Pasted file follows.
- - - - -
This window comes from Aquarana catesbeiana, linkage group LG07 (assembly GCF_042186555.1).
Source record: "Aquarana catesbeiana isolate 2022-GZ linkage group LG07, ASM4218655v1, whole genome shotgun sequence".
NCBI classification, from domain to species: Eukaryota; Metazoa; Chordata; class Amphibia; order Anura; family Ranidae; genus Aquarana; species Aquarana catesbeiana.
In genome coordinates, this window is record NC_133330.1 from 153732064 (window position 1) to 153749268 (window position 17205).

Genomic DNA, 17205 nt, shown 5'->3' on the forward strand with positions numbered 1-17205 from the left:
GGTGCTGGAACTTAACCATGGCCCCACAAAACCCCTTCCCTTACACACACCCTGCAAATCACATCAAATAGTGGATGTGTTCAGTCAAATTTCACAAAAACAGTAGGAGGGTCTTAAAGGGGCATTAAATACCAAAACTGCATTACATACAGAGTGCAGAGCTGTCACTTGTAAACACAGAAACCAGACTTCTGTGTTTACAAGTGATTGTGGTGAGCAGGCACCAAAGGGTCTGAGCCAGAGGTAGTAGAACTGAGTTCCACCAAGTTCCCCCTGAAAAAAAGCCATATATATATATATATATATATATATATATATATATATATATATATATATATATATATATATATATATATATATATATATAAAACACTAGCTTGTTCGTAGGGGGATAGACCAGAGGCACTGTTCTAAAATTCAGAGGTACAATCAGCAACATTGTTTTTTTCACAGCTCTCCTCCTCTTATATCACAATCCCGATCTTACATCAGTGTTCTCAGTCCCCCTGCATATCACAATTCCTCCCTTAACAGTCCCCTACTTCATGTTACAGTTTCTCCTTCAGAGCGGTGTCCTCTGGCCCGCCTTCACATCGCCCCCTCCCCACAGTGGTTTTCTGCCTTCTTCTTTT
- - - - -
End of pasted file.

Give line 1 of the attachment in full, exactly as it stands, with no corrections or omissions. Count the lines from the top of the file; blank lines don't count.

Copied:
This window comes from Aquarana catesbeiana, linkage group LG07 (assembly GCF_042186555.1).